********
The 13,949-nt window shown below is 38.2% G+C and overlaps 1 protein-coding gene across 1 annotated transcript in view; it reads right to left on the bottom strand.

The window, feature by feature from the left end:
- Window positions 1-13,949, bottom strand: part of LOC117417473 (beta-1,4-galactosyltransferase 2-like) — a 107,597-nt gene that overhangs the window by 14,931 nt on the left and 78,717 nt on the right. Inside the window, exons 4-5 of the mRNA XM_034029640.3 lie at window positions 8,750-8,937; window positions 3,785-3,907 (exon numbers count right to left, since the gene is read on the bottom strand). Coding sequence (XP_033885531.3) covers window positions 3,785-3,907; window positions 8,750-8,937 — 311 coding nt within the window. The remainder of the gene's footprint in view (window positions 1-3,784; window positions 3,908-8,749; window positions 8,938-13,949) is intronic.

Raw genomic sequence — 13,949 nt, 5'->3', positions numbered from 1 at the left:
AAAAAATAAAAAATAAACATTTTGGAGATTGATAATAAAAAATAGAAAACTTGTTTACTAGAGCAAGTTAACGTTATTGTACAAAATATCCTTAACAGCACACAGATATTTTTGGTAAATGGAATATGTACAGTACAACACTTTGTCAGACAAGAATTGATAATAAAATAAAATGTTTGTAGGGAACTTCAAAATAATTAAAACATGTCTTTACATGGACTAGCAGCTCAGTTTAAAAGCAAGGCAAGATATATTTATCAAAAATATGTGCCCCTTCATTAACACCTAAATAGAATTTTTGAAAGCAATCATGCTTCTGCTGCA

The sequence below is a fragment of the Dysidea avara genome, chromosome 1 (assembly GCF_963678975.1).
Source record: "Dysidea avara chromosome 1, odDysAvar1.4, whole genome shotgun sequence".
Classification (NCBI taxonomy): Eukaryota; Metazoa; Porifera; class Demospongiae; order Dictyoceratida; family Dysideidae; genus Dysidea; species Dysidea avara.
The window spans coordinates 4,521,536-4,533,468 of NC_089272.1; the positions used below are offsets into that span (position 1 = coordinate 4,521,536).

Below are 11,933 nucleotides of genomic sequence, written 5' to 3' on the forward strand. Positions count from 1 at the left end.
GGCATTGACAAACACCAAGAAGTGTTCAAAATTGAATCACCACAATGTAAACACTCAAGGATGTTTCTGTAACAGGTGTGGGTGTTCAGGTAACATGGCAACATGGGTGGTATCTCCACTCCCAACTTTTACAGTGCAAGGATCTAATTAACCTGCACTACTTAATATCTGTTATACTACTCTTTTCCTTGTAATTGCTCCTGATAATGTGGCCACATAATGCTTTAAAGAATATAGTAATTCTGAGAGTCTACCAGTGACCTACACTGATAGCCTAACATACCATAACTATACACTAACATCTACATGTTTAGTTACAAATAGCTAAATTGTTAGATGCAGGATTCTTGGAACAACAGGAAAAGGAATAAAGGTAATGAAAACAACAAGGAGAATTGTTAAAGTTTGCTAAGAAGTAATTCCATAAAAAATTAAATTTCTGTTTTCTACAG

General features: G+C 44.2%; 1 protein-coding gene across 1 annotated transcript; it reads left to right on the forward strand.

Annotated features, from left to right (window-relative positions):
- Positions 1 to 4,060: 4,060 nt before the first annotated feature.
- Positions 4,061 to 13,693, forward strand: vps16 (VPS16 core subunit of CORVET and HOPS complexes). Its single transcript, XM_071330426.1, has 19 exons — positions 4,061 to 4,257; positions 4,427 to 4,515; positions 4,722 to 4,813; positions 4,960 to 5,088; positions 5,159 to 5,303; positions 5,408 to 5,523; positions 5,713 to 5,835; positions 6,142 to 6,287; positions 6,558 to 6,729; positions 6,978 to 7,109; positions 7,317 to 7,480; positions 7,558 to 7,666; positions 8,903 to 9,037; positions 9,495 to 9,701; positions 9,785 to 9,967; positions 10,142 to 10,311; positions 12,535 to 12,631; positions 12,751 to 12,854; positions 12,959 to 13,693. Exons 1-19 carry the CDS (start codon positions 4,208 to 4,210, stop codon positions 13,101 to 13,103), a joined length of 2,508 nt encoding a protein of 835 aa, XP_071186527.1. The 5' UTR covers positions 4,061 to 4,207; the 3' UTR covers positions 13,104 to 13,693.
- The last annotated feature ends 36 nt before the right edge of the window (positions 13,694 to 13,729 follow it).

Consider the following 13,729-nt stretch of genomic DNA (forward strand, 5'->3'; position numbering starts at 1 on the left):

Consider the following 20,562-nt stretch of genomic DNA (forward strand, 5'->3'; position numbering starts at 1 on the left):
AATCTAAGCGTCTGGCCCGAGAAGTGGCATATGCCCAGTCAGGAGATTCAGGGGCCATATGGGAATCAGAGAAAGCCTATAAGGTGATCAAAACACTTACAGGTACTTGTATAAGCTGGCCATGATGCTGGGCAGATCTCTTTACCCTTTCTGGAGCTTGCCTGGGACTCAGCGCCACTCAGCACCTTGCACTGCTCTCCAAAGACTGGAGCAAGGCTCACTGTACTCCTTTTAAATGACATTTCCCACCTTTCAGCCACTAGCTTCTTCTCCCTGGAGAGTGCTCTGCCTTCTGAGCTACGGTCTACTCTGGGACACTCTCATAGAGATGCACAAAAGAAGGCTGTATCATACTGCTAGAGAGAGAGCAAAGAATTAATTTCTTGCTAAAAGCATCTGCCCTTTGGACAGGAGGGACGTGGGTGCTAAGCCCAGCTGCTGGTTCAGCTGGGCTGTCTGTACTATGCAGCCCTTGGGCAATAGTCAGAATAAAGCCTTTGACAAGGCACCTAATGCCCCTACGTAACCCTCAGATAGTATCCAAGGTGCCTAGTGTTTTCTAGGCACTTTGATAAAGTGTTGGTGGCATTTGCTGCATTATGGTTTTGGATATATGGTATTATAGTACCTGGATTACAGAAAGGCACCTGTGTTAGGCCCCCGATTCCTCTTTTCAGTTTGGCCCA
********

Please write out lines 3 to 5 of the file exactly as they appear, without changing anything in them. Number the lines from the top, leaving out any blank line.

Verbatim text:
- Window positions 1-13,949, bottom strand: part of LOC117417473 (beta-1,4-galactosyltransferase 2-like) — a 107,597-nt gene that overhangs the window by 14,931 nt on the left and 78,717 nt on the right. Inside the window, exons 4-5 of the mRNA XM_034029640.3 lie at window positions 8,750-8,937; window positions 3,785-3,907 (exon numbers count right to left, since the gene is read on the bottom strand). Coding sequence (XP_033885531.3) covers window positions 3,785-3,907; window positions 8,750-8,937 — 311 coding nt within the window. The remainder of the gene's footprint in view (window positions 1-3,784; window positions 3,908-8,749; window positions 8,938-13,949) is intronic.

Raw genomic sequence — 13,949 nt, 5'->3', positions numbered from 1 at the left:
AAAAAATAAAAAATAAACATTTTGGAGATTGATAATAAAAAATAGAAAACTTGTTTACTAGAGCAAGTTAACGTTATTGTACAAAATATCCTTAACAGCACACAGATATTTTTGGTAAATGGAATATGTACAGTACAACACTTTGTCAGACAAGAATTGATAATAAAATAAAATGTTTGTAGGGAACTTCAAAATAATTAAAACATGTCTTTACATGGACTAGCAGCTCAGTTTAAAAGCAAGGCAAGATATATTTATCAAAAATATGTGCCCCTTCATTAACACCTAAATAGAATTTTTGAAAGCAATCATGCTTCTGCTGCA